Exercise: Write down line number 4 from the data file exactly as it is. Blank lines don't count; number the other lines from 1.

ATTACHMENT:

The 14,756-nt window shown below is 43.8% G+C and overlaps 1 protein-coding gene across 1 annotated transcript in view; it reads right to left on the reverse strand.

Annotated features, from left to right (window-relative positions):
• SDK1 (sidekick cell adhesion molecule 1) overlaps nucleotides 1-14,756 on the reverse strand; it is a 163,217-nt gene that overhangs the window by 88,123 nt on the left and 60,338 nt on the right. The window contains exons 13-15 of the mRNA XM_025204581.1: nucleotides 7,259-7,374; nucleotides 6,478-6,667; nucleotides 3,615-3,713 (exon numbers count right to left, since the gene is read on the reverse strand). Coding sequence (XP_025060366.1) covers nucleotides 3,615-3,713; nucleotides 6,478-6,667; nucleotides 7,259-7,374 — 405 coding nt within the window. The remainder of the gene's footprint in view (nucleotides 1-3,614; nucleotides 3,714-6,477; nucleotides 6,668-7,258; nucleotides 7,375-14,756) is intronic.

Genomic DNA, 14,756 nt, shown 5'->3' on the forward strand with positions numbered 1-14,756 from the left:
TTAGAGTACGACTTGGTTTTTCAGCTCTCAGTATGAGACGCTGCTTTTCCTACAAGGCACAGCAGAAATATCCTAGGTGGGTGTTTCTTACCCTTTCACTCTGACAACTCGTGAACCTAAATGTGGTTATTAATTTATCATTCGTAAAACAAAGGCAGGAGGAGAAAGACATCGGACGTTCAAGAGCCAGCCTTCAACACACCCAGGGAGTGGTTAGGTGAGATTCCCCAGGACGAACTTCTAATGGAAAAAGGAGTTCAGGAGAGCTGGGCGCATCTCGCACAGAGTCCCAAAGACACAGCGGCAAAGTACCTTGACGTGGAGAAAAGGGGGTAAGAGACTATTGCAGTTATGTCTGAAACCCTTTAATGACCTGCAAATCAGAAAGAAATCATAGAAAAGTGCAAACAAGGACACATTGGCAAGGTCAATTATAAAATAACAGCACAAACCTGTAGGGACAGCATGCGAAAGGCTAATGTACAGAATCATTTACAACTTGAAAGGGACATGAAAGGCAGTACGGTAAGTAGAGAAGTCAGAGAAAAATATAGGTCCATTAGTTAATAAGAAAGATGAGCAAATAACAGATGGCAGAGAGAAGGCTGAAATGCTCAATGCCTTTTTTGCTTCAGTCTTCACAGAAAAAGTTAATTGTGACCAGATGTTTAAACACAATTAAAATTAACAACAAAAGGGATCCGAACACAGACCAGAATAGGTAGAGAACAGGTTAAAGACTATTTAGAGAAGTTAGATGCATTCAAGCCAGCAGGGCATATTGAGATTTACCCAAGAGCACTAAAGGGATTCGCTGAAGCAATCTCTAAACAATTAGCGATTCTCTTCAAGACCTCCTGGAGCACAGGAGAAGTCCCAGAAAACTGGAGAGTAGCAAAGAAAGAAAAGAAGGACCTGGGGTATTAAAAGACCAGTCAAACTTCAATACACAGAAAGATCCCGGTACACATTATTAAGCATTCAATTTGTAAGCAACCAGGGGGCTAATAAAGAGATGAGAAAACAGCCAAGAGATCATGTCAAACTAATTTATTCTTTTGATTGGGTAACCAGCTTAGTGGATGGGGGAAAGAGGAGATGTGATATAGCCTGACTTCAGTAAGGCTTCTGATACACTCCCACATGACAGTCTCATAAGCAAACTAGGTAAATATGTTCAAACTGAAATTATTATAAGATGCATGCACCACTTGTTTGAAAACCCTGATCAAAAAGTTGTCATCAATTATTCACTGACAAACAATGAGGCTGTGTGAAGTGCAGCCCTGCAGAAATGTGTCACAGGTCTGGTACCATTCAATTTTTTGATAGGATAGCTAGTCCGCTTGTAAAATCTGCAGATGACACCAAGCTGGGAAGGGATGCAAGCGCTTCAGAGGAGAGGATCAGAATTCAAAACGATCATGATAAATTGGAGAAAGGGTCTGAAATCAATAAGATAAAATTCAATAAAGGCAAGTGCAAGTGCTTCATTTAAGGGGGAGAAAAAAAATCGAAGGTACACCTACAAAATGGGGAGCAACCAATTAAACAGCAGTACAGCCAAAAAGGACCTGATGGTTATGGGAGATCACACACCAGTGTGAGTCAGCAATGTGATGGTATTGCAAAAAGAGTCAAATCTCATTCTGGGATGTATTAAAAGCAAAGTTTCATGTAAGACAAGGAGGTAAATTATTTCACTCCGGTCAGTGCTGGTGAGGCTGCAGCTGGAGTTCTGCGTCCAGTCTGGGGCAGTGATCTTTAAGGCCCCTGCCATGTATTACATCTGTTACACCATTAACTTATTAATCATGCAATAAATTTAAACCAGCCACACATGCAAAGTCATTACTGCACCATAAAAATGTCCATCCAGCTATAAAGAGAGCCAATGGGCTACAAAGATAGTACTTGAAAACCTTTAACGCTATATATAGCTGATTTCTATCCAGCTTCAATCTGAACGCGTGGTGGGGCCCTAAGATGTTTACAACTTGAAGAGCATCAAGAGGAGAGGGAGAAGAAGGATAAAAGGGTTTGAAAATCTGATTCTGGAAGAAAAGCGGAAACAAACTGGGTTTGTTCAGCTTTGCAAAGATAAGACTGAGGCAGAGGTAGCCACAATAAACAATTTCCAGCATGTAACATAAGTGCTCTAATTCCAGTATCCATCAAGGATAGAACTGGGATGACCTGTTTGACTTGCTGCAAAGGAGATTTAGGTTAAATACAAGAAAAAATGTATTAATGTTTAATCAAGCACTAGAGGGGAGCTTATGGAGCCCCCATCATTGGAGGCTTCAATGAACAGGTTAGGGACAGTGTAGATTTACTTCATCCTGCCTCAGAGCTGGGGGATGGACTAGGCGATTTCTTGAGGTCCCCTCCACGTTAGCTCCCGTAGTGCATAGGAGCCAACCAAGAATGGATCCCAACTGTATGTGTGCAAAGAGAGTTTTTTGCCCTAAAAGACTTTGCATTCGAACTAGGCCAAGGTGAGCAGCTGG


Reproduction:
Genomic DNA, 14,756 nt, shown 5'->3' on the forward strand with positions numbered 1-14,756 from the left: